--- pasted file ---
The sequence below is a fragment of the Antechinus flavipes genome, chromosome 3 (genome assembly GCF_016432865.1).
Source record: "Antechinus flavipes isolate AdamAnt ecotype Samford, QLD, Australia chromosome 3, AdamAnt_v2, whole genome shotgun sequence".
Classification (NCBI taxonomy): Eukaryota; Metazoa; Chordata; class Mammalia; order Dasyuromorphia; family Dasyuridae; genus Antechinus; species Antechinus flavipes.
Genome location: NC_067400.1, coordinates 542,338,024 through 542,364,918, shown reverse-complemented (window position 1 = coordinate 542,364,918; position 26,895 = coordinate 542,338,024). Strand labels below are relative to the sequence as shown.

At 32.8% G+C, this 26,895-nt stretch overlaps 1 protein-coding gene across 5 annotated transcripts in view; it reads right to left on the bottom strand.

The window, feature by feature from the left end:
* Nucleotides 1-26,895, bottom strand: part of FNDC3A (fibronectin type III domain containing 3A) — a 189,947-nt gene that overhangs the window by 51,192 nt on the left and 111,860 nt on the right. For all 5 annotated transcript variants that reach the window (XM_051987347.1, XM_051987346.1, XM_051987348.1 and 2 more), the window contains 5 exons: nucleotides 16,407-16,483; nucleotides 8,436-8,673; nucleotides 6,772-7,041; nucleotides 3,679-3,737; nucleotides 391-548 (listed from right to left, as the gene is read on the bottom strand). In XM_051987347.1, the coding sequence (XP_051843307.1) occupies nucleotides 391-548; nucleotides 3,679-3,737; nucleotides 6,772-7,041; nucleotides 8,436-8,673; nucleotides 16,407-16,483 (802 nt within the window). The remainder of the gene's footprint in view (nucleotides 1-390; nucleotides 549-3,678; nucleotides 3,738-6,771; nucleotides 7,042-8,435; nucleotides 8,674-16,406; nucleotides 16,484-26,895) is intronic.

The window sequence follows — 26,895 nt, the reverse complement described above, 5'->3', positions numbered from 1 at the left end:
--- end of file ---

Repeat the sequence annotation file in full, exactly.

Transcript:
The sequence below is a fragment of the Antechinus flavipes genome, chromosome 3 (genome assembly GCF_016432865.1).
Source record: "Antechinus flavipes isolate AdamAnt ecotype Samford, QLD, Australia chromosome 3, AdamAnt_v2, whole genome shotgun sequence".
Classification (NCBI taxonomy): Eukaryota; Metazoa; Chordata; class Mammalia; order Dasyuromorphia; family Dasyuridae; genus Antechinus; species Antechinus flavipes.
Genome location: NC_067400.1, coordinates 542,338,024 through 542,364,918, shown reverse-complemented (window position 1 = coordinate 542,364,918; position 26,895 = coordinate 542,338,024). Strand labels below are relative to the sequence as shown.

At 32.8% G+C, this 26,895-nt stretch overlaps 1 protein-coding gene across 5 annotated transcripts in view; it reads right to left on the bottom strand.

The window, feature by feature from the left end:
* Nucleotides 1-26,895, bottom strand: part of FNDC3A (fibronectin type III domain containing 3A) — a 189,947-nt gene that overhangs the window by 51,192 nt on the left and 111,860 nt on the right. For all 5 annotated transcript variants that reach the window (XM_051987347.1, XM_051987346.1, XM_051987348.1 and 2 more), the window contains 5 exons: nucleotides 16,407-16,483; nucleotides 8,436-8,673; nucleotides 6,772-7,041; nucleotides 3,679-3,737; nucleotides 391-548 (listed from right to left, as the gene is read on the bottom strand). In XM_051987347.1, the coding sequence (XP_051843307.1) occupies nucleotides 391-548; nucleotides 3,679-3,737; nucleotides 6,772-7,041; nucleotides 8,436-8,673; nucleotides 16,407-16,483 (802 nt within the window). The remainder of the gene's footprint in view (nucleotides 1-390; nucleotides 549-3,678; nucleotides 3,738-6,771; nucleotides 7,042-8,435; nucleotides 8,674-16,406; nucleotides 16,484-26,895) is intronic.

The window sequence follows — 26,895 nt, the reverse complement described above, 5'->3', positions numbered from 1 at the left end: